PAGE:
Thursday, September 20, 2007

'Global Dimming' and China Teas


[[EDITOR'S NOTE: This very thought-provoking post comes from Steven Owyoung, former Curator of Asian Art at the St Louis Art Museum, and an internationally revered authority on the teas of Pacific Asia. Readers of CHA DAO will remember with pleasure his learned contributions on "Cha 茶 and Ming 茗"; on the Qianlong Emperor's Jade Tea Bowl; and on the Jade Spring. Text and images are published here by his permission. As always, the size of the images may be increased by clicking on them.]]

I have read with some interest your postings on pollution in China and its effects on tea and tea production. In addition to worker hygiene, pesticides, water and air pollution, and global warming, attention needs to turn to another kind of pollutant effect and what is known as "global dimming."

Global dimming is the reduction of sunlight that reaches the earth due to the amount of particulate matter suspended in the atmosphere and the resultant refraction and diffusion of light in the polluted air. The refraction, deflection, and diffusion of light in the atmosphere reduces the amount of sunlight reaching the earth's surface. In moderate to high pollution, the reduction in sunlight caused by global dimming may reach as much as ten to twenty percent.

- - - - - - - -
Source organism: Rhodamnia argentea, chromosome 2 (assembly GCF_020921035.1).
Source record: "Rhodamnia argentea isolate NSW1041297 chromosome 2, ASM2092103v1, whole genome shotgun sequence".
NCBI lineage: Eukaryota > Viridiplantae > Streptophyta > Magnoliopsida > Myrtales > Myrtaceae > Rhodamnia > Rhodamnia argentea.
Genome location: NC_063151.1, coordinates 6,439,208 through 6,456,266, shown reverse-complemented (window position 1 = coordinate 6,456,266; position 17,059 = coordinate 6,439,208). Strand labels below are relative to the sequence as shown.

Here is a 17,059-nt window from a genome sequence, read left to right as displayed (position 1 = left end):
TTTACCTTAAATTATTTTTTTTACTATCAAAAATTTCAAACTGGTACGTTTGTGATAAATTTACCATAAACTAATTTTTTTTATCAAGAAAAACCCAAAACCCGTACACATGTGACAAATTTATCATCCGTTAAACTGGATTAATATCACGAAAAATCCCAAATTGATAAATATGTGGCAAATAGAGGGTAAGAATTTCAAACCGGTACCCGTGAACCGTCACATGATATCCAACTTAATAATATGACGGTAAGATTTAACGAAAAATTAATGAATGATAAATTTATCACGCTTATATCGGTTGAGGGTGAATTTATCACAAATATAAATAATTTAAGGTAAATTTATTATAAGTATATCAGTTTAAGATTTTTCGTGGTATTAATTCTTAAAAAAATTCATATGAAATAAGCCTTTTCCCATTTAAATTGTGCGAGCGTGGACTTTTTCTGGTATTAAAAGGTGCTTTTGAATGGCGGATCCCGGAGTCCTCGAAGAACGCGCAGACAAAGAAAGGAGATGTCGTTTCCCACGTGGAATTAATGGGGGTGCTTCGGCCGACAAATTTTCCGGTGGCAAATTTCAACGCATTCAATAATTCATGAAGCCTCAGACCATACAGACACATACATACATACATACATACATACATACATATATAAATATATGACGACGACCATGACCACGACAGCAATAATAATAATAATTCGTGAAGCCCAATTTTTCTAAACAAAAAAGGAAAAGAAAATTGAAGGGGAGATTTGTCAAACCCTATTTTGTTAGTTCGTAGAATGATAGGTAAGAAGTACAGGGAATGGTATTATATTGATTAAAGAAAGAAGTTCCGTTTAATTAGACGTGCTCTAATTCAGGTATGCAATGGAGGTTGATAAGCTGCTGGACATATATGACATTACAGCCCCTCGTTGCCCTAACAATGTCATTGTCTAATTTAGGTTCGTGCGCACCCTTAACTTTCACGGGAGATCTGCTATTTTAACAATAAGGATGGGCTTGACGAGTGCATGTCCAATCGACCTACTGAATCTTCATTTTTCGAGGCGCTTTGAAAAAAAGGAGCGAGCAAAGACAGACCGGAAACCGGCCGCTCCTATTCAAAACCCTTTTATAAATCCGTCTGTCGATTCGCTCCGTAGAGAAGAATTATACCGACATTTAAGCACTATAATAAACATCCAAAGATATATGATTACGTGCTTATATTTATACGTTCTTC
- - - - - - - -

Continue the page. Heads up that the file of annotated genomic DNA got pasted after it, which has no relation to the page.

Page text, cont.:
Sunlight, especially bright late winter sunshine, is crucial to the tea plant, especially the first spring flush. The marked reduction of sun reaching the tea leaves has a pronounced effect on the quality and quantity of production and on the flavor of the tea.

During the winters of 2003 and 2006, Hangzhou was covered by dark, hazy overcast skies. Nearby West Lake, the region known for Dragon Well tea, suffered under the same dim sunlight.

At midday, the nether shores of the lake were nearly invisible and even landmarks in the middle distances were but muddy shadows and dishwater brown. Even in the far south along the Li River in Guilin, the fabulous peaks were layered in a filmy gauze. Back in Shanghai and Suzhou, on the sunniest days, the air was thick with haze. Even by the most lenient standards, the air and skies of China are very polluted.

Given that tea and rare tea are dependent on sunlight and all its constituents, global dimming is a problem and a threat to tea to say nothing of other agricultural products.


Julian said...

Fascinating post.

Can I add a note on global warming instead?

It comes from an interesting experience working quite closely with a Chinese green tea garden owned by the extended family of my partner.

Timing of green tea harvest can vary from year to year. A warmer year, for example, will yield an earlier first crop.

Other factors are tea plant variety, age, farming practices and region

The last few years have seen earlier harvest, possible due to global warming (we can only speculate).

Traditionally, in the West Lake region, first harvest takes place 20 March, but has since moved forward to 10 March.

(with same age, same traditional variety of tea plants)

Of course, West Lake is not Fujian.

All I am saying is that the season is shifting forward, and tea harvested in a similar period 10 years ago was better than it is today.

Now back to global dimming ... does it have an effect on tea quality?

I can only speculate without first hand experience ...

Sunlight is important. But it is a different kind of light for tea plants.

The best teas are grown in higher altitude with foggy and misty conditions with dim light.